Summary: We can and must speak truth to power. We can do so if we receive our own power through prayer; and so speaking makes a difference if there is compassion in it.

You’ll remember the old fable called "The Emperor’s New Clothes". In that story there is a crafty tailor, who persuades the emperor that he can make a suit of clothes out of a magic fabric, a fabric which can be seen only by the wise and intelligent. Stupid people, foolish people supposedly cannot see this fabric. "Surely, your majesty, you would want me to make you a suit out of this very special cloth?"

The emperor, as you recall, cannot see a thing, but he is too proud to admit it. So he commissions a new suit, and, when the tailor returns, proceeds to put on the nonexistent garment and parade down the main street of his royal city.

Well, here goes the emperor, prancing proudly along, dressed in exactly nothing. But not only is he too proud to admit that he cannot see these imaginary clothes -- because, remember, only the stupid and foolish cannot see them; but also the entire population of the city is drawn up into the farce. They also are too proud to admit that they don’t see anything. Or maybe it is that they have learned that it’s better to tell powerful people exactly what they want to hear. Whatever the reason, everybody lining the parade route cheers and comments on the emperor’s new clothes.

But there is one child, one sweet, innocent, unspoiled child, who just won’t pretend. Just has to tell the truth. "New clothes? But the emperor isn’t wearing any clothes!"

The world desperately needs people who will tell the emperor he isn’t wearing any clothes. People who will tell the truth. Persons who will have the courage to voice their convictions and speak their minds, even when it isn’t the ambitious thing or the popular thing to do. The world, especially the world we know in Washington, needs people to tell the truth.

My thesis this morning is that you and I can get the courage to tell the truth, even to people in power, if we will become persons of prayer. Prayer power tells the truth to people in power.

David, King of Israel, had done a terrible thing, an unspeakable thing. He had seen the wife of one of his army officers and had decided that he liked what he saw. The woman Bathsheba became an obsession with him, and he used his royal position to have his way with her.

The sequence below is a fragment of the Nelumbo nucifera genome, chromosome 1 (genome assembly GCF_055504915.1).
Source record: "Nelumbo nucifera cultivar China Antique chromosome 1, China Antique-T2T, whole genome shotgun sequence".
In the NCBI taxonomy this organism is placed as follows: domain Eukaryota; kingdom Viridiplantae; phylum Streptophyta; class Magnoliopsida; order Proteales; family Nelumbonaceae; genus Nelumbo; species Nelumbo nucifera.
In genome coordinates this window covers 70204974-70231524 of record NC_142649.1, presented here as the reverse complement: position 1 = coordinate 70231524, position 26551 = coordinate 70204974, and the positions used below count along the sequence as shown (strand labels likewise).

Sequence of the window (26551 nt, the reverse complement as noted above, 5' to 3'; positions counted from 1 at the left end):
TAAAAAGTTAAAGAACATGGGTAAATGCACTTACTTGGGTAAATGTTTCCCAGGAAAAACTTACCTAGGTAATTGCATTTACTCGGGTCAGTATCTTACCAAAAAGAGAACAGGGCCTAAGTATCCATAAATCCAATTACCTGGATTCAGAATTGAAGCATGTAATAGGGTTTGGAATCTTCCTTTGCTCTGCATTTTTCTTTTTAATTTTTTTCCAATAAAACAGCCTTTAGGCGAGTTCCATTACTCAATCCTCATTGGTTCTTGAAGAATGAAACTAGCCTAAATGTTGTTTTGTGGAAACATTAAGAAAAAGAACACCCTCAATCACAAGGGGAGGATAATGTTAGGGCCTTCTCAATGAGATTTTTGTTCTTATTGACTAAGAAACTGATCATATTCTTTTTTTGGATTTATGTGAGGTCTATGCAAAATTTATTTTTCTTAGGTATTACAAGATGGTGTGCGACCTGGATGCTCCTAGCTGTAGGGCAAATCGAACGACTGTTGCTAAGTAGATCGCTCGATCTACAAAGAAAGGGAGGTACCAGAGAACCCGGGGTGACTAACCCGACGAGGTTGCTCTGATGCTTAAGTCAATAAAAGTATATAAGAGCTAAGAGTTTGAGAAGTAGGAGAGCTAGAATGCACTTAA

That wasn’t the end of the matter, either. Not only did David defile Bathsheba; and not only did he father a child by her; but then he conspired to have her husband set up for death. Uriah, David’s loyal soldier, was simply wiped out. And David the king thought he had managed it all and could now just coast along without any challenge.

Obviously there were some people who knew what he had done. David’s general Joab had carried out the setup. Some of Joab’s soldiers had participated in the ambush. The messenger who brought David the news about the battle had to have been in on the plot. There were plenty of people who knew what David had done. But how many of them spoke out? How many of them told the truth to the man in power? Not one. Not one. They all chose to see the emperor’s new clothes.

But out in the countryside there was someone else. Beyond the fawning courtiers and the tight-lipped soldiers there was a man named Nathan, whom they called a prophet. Nathan had been associated with David for a long time, and yet Nathan had always been independent. Nathan had not asked for, nor had he been given command of a garrison of soldiers. Nathan had only one command, and that was the command of his own mind. Nathan had not asked for nor had he received some fancy title or some prestigious post in the palace; he wanted only one title, and that was prophet. God’s prophet.

So one morning, just as David was congratulating himself on how well he had pulled the wool over everyone’s eyes, in walked Nathan, God’s prophet. He had come to tell the truth.

Nathan had determined to tell the truth. His strategy is interesting. He might have blasted King David to Kingdom come, telling him of his gross sin. Or he might have soothed the king and assured him that, after all, everybody understood, and it would be all right by and by. But instead, Nathan told a story. Essentially its point is that the emperor had on no clothes!

“David, let me tell you about a man in your kingdom, who was very rich and had all he could want. But he looked out one day and saw a poor man, who had only one little ewe lamb. Just one. Nothing else. But the rich man, who had flocks and herds a plenty, just reached out and took the poor man’s one little lamb. What do you think of that, King David? Is that fair? Is that justice?

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